Upon the school’s move to Dessau, the Bauhaus curriculum became less craft oriented (the Wood-Turning, Ceramics, and Bookbinding Workshops were disbanded) and increasingly directed toward its ambition of forming partnerships with industry. Toward this end, László Moholy-Nagy had been hired to teach at the school in 1923; that same year, Bauhaus student Josef Albers was promoted to the teaching staff. These artists shared responsibility for teaching the school’s re-envisioned Preliminary Course, a gateway course in which students investigated an array of materials (including wood) with an attentiveness to their potential usefulness in design—an organic approach to design by way of material understanding shared by Kalon.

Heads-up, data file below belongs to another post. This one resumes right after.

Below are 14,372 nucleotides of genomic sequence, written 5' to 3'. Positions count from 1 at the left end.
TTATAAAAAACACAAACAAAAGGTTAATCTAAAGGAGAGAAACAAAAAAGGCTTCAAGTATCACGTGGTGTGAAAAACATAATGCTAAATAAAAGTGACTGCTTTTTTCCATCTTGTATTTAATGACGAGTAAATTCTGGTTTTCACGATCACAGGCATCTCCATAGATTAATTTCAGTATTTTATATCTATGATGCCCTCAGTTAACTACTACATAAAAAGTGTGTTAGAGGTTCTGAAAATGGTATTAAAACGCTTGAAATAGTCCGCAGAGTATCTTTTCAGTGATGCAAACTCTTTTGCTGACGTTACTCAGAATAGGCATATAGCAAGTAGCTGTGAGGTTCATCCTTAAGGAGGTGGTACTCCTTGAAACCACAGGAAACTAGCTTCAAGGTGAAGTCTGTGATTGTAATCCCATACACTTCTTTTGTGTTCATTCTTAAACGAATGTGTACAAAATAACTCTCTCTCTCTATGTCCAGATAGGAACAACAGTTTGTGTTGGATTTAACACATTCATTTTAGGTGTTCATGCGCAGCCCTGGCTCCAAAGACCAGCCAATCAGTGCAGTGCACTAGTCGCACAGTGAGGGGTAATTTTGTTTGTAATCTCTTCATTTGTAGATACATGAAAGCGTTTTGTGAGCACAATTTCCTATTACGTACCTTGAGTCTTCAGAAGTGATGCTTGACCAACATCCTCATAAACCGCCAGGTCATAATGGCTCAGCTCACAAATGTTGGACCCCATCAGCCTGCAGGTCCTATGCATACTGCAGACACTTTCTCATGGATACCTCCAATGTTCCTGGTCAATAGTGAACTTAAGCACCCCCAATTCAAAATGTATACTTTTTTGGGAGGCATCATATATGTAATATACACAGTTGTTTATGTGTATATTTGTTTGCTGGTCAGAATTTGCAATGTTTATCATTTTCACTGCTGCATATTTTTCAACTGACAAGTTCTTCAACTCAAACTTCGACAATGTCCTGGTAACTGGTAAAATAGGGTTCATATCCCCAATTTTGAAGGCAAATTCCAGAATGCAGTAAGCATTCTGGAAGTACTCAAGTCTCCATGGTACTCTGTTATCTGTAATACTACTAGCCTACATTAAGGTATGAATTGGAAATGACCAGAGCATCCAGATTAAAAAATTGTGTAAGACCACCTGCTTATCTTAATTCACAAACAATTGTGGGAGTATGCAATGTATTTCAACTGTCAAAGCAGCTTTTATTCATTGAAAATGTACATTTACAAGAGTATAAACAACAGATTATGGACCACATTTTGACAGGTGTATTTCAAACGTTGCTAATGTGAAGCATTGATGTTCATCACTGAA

Moholy-Nagy and Albers emigrated to the United States in the 1930s, with Moholy-Nagy serving as the founding director of The New Bauhaus in Chicago (later known as the School of Design) and Albers joining the faculty of Black Mountain College. At the School of Design, James Prestini, who came to wood-turning as a hobbyist, taught courses in basic design and product design. In 1939, he designed his own set of wood-turned dishes, straight-forward pieces described as “having eternal shapes devoid of individual whimsey” in Moholy-Nagy’s text Vision in Motion. Prestini devoted several sessions of his Basic Design course to making wooden hand sculptures. Crafting hand sculptures as part of a course in basic design was an exercise introduced to the school by former Bauhaus student Hin Bredendieck. It was meant to encourage students to use their hands (and hand tools) to “feel, catch, press, weigh, move, and twist” wood into shapes that felt comfortable in the hand. As had been the case at the Bauhaus, School of Design students were encouraged to design objects that might serve as prototypes for industry; the tactile sensitivity that resulted from making a hand sculpture might inform the design of a hammer’s grip, for example. But the primary goal of the exercise was to model for students the inextricable relationship between material and form; that an object’s form could be intimately informed by the unique properties of the chosen raw material, as employed by the designer.